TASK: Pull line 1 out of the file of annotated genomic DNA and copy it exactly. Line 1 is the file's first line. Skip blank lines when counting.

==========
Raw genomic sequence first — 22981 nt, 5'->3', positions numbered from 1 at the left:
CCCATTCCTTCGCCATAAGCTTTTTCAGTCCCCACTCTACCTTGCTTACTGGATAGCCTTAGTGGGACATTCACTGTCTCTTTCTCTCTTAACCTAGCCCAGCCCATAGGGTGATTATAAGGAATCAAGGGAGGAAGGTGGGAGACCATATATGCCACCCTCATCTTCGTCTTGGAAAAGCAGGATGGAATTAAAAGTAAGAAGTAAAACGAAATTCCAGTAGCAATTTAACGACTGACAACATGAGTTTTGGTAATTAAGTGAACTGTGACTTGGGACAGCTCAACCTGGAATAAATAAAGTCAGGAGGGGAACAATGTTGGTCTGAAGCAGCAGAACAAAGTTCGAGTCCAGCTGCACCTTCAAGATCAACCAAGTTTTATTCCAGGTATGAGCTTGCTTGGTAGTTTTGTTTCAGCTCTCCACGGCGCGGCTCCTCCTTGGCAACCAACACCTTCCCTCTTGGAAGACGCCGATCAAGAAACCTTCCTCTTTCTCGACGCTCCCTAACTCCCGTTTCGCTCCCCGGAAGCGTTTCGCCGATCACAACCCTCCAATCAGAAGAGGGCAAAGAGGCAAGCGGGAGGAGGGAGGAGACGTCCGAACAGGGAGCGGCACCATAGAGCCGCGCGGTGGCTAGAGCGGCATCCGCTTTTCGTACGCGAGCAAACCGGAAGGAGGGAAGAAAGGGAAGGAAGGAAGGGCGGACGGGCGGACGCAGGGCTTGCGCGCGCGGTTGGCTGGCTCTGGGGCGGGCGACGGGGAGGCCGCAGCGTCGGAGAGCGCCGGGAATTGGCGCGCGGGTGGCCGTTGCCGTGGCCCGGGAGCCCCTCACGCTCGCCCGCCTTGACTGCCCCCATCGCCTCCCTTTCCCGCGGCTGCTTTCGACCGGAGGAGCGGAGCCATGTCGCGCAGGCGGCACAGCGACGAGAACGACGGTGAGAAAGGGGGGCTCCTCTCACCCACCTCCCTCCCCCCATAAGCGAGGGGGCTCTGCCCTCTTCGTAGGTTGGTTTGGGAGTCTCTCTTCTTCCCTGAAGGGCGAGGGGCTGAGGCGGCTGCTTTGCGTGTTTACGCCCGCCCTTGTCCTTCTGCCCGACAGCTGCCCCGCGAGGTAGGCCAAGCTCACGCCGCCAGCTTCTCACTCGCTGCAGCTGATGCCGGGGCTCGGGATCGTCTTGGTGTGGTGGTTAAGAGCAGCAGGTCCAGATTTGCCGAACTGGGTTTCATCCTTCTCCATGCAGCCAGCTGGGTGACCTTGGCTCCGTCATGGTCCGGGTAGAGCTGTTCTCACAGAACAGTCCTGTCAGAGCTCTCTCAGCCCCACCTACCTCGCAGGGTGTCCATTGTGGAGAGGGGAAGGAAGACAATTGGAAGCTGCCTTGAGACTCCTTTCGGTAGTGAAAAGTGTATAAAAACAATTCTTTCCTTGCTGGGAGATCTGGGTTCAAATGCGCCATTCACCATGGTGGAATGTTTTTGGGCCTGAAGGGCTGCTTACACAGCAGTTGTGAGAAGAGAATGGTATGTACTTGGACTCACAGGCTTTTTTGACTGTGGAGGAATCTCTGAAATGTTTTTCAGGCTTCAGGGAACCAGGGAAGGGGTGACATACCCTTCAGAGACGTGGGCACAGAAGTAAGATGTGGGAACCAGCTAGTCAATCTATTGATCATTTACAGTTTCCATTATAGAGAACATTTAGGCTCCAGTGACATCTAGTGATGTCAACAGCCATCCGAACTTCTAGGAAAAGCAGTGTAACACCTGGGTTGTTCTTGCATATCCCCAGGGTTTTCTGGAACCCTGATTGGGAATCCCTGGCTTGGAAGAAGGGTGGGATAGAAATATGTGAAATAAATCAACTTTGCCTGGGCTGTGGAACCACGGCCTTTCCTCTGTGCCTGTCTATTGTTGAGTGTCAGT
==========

Raw genomic sequence first — 22981 nt, 5'->3', positions numbered from 1 at the left: